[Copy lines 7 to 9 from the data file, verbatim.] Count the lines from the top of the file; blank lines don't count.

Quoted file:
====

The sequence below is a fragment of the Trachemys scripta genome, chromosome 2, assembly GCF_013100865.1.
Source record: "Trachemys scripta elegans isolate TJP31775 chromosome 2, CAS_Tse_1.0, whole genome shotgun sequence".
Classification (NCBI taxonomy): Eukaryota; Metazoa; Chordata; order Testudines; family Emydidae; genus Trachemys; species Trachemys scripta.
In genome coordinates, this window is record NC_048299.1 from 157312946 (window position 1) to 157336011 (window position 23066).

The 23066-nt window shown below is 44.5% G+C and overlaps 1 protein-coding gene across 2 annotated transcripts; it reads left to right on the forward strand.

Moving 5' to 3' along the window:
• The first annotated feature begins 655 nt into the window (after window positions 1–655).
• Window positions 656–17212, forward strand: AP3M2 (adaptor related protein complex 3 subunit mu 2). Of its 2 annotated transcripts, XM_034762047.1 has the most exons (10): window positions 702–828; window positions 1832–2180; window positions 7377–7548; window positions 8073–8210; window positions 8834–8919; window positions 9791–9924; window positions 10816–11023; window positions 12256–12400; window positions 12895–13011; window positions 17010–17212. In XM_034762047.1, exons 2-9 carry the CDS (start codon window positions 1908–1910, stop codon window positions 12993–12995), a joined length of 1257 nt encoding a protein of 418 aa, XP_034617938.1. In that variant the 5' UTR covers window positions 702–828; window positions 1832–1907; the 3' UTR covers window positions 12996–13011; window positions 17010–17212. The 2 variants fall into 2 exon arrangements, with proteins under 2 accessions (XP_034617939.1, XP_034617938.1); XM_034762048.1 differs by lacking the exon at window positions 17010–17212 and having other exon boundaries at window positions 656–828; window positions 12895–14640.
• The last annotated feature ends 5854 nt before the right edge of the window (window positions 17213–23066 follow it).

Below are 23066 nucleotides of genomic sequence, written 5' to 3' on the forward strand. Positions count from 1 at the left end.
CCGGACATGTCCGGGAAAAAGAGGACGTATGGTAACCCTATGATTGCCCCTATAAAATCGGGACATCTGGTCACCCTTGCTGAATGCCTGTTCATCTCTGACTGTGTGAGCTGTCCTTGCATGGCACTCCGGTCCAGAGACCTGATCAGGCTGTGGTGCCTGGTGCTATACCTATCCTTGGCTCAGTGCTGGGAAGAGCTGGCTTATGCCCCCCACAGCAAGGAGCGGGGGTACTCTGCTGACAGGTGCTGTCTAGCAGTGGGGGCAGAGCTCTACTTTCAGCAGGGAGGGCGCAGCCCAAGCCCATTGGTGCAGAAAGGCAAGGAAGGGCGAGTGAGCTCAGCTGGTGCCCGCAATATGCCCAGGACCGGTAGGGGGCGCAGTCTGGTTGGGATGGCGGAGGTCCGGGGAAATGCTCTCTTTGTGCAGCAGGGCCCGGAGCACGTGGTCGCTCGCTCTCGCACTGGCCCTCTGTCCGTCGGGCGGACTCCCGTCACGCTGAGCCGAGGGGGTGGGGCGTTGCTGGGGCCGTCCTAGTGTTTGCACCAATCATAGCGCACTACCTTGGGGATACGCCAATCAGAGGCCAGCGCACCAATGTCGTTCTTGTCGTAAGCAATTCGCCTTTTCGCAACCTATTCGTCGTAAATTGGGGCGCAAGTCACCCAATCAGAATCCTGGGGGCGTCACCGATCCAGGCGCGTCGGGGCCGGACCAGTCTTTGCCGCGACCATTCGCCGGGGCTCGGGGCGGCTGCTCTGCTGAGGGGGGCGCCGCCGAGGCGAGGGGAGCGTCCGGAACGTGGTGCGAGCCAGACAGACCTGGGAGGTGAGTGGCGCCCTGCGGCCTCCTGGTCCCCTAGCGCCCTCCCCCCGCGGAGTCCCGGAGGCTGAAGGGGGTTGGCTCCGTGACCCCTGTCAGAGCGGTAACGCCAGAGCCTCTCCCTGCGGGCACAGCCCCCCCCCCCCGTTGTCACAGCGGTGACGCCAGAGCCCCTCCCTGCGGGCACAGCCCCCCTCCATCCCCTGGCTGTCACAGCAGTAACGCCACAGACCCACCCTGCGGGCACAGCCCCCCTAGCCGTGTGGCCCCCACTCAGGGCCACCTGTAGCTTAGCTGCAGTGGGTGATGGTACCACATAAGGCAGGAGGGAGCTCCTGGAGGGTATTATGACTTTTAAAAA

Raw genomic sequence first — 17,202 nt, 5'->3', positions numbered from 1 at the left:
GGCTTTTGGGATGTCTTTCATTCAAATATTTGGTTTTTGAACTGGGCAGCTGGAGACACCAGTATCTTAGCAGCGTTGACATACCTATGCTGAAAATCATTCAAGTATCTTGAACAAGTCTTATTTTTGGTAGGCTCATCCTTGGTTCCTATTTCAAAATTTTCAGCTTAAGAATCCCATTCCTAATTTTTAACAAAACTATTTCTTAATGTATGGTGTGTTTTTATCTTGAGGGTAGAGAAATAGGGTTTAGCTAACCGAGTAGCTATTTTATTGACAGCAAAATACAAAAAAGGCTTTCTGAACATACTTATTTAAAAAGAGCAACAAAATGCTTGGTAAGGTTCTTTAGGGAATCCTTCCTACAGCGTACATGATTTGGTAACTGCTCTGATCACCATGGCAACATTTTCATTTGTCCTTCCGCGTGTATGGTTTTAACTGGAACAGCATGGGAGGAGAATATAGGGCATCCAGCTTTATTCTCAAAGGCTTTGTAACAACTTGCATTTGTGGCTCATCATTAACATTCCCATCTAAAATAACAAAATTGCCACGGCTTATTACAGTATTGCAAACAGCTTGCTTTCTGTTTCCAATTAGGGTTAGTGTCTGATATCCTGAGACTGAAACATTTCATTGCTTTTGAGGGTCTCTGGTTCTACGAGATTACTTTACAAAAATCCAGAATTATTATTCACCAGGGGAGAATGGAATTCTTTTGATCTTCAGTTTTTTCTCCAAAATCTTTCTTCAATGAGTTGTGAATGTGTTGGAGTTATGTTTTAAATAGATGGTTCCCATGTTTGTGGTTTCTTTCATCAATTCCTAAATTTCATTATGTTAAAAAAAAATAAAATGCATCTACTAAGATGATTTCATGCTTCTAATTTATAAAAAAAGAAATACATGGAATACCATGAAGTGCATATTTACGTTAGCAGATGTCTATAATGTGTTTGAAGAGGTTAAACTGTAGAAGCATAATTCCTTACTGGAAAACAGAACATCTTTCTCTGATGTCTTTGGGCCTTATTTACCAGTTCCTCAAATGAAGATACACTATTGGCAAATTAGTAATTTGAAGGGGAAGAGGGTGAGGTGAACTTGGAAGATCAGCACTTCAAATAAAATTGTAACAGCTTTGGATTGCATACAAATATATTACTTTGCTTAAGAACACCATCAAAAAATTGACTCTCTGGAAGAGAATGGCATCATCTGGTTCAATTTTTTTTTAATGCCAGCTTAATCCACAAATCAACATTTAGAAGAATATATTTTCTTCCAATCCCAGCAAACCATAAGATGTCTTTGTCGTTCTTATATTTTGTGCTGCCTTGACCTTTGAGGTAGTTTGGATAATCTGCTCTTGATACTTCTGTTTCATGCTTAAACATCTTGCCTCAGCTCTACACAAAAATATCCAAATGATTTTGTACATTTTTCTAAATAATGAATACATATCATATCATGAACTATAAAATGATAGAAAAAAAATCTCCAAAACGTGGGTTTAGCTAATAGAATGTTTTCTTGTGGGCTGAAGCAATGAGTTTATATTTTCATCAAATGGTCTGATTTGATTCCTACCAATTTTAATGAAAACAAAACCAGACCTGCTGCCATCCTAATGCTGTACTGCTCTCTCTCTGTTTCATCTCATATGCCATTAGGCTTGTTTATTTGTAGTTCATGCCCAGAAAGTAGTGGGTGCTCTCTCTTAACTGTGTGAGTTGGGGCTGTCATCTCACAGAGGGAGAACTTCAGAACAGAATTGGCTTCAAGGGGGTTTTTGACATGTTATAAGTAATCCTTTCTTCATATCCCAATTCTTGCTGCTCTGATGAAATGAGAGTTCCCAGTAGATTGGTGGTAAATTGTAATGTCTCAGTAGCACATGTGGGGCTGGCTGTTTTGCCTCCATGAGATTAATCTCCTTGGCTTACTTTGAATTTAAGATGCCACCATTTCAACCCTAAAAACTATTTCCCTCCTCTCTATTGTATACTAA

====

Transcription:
• The first annotated feature begins 655 nt into the window (after window positions 1–655).
• Window positions 656–17212, forward strand: AP3M2 (adaptor related protein complex 3 subunit mu 2). Of its 2 annotated transcripts, XM_034762047.1 has the most exons (10): window positions 702–828; window positions 1832–2180; window positions 7377–7548; window positions 8073–8210; window positions 8834–8919; window positions 9791–9924; window positions 10816–11023; window positions 12256–12400; window positions 12895–13011; window positions 17010–17212. In XM_034762047.1, exons 2-9 carry the CDS (start codon window positions 1908–1910, stop codon window positions 12993–12995), a joined length of 1257 nt encoding a protein of 418 aa, XP_034617938.1. In that variant the 5' UTR covers window positions 702–828; window positions 1832–1907; the 3' UTR covers window positions 12996–13011; window positions 17010–17212. The 2 variants fall into 2 exon arrangements, with proteins under 2 accessions (XP_034617939.1, XP_034617938.1); XM_034762048.1 differs by lacking the exon at window positions 17010–17212 and having other exon boundaries at window positions 656–828; window positions 12895–14640.
• The last annotated feature ends 5854 nt before the right edge of the window (window positions 17213–23066 follow it).